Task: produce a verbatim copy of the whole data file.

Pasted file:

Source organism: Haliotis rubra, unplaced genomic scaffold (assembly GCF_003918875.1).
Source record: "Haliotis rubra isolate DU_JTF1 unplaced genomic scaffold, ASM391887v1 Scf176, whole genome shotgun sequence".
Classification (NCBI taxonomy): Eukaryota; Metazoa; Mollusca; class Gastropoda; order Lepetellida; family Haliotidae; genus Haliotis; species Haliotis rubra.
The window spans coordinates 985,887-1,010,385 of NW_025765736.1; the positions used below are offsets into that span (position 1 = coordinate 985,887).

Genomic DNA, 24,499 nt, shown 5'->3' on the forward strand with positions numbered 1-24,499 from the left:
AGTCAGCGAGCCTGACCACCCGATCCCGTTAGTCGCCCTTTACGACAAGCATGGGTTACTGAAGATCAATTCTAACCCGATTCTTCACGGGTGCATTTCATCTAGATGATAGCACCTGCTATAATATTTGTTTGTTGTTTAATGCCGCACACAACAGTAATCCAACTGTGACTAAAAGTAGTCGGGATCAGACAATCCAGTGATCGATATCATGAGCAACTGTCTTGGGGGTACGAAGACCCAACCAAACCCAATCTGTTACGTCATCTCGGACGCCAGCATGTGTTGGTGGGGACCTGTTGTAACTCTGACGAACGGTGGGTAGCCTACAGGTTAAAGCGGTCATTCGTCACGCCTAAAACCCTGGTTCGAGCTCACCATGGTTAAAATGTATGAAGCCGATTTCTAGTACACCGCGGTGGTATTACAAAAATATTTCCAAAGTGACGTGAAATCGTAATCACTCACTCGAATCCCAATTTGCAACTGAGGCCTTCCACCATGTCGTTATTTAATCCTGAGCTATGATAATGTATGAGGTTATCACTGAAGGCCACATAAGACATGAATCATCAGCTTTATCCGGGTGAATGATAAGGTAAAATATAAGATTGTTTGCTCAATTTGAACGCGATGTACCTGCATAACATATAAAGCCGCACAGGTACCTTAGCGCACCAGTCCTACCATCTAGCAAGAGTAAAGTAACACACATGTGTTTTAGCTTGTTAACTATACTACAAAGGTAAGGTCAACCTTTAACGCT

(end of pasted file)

Source organism: Haliotis rubra, unplaced genomic scaffold (assembly GCF_003918875.1).
Source record: "Haliotis rubra isolate DU_JTF1 unplaced genomic scaffold, ASM391887v1 Scf176, whole genome shotgun sequence".
Classification (NCBI taxonomy): Eukaryota; Metazoa; Mollusca; class Gastropoda; order Lepetellida; family Haliotidae; genus Haliotis; species Haliotis rubra.
The window spans coordinates 985,887-1,010,385 of NW_025765736.1; the positions used below are offsets into that span (position 1 = coordinate 985,887).

Genomic DNA, 24,499 nt, shown 5'->3' on the forward strand with positions numbered 1-24,499 from the left:
AGTCAGCGAGCCTGACCACCCGATCCCGTTAGTCGCCCTTTACGACAAGCATGGGTTACTGAAGATCAATTCTAACCCGATTCTTCACGGGTGCATTTCATCTAGATGATAGCACCTGCTATAATATTTGTTTGTTGTTTAATGCCGCACACAACAGTAATCCAACTGTGACTAAAAGTAGTCGGGATCAGACAATCCAGTGATCGATATCATGAGCAACTGTCTTGGGGGTACGAAGACCCAACCAAACCCAATCTGTTACGTCATCTCGGACGCCAGCATGTGTTGGTGGGGACCTGTTGTAACTCTGACGAACGGTGGGTAGCCTACAGGTTAAAGCGGTCATTCGTCACGCCTAAAACCCTGGTTCGAGCTCACCATGGTTAAAATGTATGAAGCCGATTTCTAGTACACCGCGGTGGTATTACAAAAATATTTCCAAAGTGACGTGAAATCGTAATCACTCACTCGAATCCCAATTTGCAACTGAGGCCTTCCACCATGTCGTTATTTAATCCTGAGCTATGATAATGTATGAGGTTATCACTGAAGGCCACATAAGACATGAATCATCAGCTTTATCCGGGTGAATGATAAGGTAAAATATAAGATTGTTTGCTCAATTTGAACGCGATGTACCTGCATAACATATAAAGCCGCACAGGTACCTTAGCGCACCAGTCCTACCATCTAGCAAGAGTAAAGTAACACACATGTGTTTTAGCTTGTTAACTATACTACAAAGGTAAGGTCAACCTTTAACGCT